B. C. revamps immigration program to prioritize health, child care workers - New Canadian Media
Health care workers
Nurses and doctors in an operating room. In British Columbia, a program that allows the government to nominate economic class immigrants is being revamped to allow more health and child care workers to come into the country to address a shortage in the industry. (sasint from Pixabay/canva)
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B. C. revamps immigration program to prioritize health, child care workers

Foreign-trained health care workers and early childhood educators (ECEs) will be prioritized for permanent residency in the revamped version of a program that is expected to allocate nearly 7,000 nominations this year.

British Columbia is ramping up its efforts to attract foreign trained health care workers and early childhood educators (ECEs) to address the critical shortage of skilled workers that is impacting the province’s care economy.

The government has announced that it will revamp the B.C. Provincial Nominee Program (PNP)  to prioritize health care workers and ECEs in the application process and increase the number of people nominated in these occupations for permanent residence.

The PNP enables B.C. to directly select qualified, prospective economic immigrants — workers and entrepreneurs who contribute to the labour market in the province — and nominate them and their families for permanent residency. The program constitutes about one-third of all B.C. economic immigrants.

“By placing a greater focus on skilled workers in the care economy, we’re helping attract talent from around the world committed to delivering the essential services we all rely on,” Nathan Cullen, Minister of Municipal Affairs, said in a statement.

The changes also immediately provide a pathway to permanent residence for people already living in B.C. and working in these sectors.

Meeting growing demand in health   care

According to B.C. government data, the Omicron wave of COVID-19 infections has exacerbated the problem, with more than 11 per cent of the province’s 188,000 health care workers calling in sick in January. The sick workers included many of B.C.’s more than 14,000 doctors and nearly 63,000 nurses.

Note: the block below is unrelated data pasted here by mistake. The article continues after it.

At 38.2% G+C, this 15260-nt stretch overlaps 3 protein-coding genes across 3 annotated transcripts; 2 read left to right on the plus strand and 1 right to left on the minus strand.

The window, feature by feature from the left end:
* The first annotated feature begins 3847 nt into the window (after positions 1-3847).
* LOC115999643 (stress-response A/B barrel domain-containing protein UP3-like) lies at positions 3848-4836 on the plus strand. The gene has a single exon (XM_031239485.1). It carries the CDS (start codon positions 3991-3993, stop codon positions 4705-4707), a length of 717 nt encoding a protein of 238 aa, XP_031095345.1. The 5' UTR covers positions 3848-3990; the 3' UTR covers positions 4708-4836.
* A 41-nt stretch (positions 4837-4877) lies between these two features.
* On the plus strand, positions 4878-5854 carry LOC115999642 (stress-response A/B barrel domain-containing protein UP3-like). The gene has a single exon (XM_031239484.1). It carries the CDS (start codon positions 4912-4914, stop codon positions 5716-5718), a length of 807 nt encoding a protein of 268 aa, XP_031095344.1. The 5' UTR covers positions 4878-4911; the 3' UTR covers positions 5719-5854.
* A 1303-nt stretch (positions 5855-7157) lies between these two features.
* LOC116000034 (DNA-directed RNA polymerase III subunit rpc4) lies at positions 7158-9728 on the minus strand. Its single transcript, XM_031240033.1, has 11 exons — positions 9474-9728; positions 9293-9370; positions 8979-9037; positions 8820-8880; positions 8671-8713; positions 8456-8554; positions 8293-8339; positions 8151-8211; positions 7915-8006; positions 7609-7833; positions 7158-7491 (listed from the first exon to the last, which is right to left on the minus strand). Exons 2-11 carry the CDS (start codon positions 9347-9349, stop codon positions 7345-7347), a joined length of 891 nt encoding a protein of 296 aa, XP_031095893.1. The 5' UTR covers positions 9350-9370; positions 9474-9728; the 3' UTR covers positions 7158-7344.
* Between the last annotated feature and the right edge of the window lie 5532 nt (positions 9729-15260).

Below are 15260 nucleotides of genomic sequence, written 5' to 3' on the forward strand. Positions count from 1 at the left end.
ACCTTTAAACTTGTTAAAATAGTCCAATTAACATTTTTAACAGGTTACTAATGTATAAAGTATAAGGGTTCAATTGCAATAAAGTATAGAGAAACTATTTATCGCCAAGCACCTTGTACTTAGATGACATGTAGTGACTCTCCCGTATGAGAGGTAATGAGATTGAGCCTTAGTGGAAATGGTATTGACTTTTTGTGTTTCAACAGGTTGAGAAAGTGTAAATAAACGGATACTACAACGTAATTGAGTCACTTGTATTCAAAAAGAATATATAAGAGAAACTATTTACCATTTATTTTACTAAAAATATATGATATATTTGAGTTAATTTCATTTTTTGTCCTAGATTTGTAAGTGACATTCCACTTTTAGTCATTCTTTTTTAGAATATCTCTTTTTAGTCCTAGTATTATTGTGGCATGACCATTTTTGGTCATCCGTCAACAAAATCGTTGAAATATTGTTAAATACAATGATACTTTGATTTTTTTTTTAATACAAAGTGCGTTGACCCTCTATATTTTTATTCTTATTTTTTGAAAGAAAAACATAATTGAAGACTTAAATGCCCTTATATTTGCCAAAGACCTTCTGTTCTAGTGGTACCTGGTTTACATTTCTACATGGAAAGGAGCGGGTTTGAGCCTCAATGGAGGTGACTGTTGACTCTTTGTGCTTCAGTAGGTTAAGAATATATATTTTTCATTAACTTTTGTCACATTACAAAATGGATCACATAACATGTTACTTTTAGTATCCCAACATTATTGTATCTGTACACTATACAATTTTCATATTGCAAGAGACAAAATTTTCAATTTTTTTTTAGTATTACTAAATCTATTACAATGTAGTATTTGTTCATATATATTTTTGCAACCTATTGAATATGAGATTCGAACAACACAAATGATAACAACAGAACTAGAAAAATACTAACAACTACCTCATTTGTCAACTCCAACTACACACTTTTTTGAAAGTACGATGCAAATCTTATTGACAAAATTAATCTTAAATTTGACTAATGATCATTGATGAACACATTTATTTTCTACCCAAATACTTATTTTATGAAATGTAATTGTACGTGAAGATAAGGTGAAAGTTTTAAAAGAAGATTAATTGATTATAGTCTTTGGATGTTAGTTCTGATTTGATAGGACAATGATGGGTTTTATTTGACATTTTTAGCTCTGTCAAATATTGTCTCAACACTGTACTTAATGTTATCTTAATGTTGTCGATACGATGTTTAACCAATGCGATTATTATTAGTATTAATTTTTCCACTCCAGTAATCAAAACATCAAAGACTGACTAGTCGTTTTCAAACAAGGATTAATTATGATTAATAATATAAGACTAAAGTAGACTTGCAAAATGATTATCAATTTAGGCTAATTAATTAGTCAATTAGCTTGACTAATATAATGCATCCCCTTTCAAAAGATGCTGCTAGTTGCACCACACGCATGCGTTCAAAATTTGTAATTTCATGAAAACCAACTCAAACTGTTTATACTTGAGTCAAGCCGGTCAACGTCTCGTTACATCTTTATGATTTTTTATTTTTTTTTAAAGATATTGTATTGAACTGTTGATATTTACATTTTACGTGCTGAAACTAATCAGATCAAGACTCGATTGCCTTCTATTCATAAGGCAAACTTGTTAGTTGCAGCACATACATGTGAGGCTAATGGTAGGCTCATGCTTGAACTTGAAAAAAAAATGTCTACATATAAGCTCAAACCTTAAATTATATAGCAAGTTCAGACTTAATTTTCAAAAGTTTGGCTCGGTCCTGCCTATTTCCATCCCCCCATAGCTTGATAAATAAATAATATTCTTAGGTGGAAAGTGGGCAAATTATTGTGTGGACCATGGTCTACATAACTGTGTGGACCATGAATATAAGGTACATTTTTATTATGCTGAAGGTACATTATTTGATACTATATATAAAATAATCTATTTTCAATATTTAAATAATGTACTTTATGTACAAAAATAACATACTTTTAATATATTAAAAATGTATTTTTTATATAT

In terms of seniors’ care, employment is forecasted to increase by 4.2 per cent annually and create 36,200 jobs over the next 10 years.  B.C. will need close to 3,000 health care assistants over the next five years to meet growing demand, according to the BC Care Providers Association.

“Health-care (sic) assistants who support seniors in long-term care, assisted living and in their homes are among the most in-demand occupations in British Columbia, both today and for years to come,” Terry Lake, the association’s CEO, said in that same statement. 

“These important changes to the Provincial Nominee Program will help to meet the growing needs of the care economy, which in turn will benefit B.C. seniors and those who care for them.”

Katrina Chen, Minister of State for Child Care, said the province needs about 10,000 Early Childhood Educators to join the profession over the next 10 years.

“The PNP program will help us address the ECE staff shortage throughout B.C. by helping us recruit more ECEs. We are also raising wages, expanding education, and training, and offering bursaries for people who want to enter this rewarding and in-demand career,” she said.

The priority access care economy occupations currently make up about 3 per cent, or less than 200 nominees, annually. With more than 6,700 nominations available, there is room to increase the number of nominees in this category, driven largely by employer demand, the B.C. government said.

More than 85 per cent of B.C. PNP nominees stay in B.C. after gaining permanent residency. In 2021, B.C. had an allocation of 6,750 nominations, and it is expected to reach, or exceed that level, in 2022.

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Business Development Advisor - A multiple-award winning journalist, Fabian Dawson is an internationally acclaimed author, filmmaker and media expert. His work over the last four decades spans the globe and he also serves as a consultant/strategic advisor to a variety of international companies. As deputy editor-in-chief of The Province, part of the Postmedia chain, Dawson led initiatives within a special publications group to provide directed content for a variety of organisations. He was named the 2019 recipient of the Bruce Hutchison Lifetime Achievement Award at Jack Webster Awards. Dawson has been invited by the governments of India, Malaysia, Taiwan, China, Hong Kong and the United States to act as a media observer/advisor on a variety of Asian-Canada issues. Dawson, now operates FD Media, which specializes in harnessing editorial assets to revenue generating opportunities.

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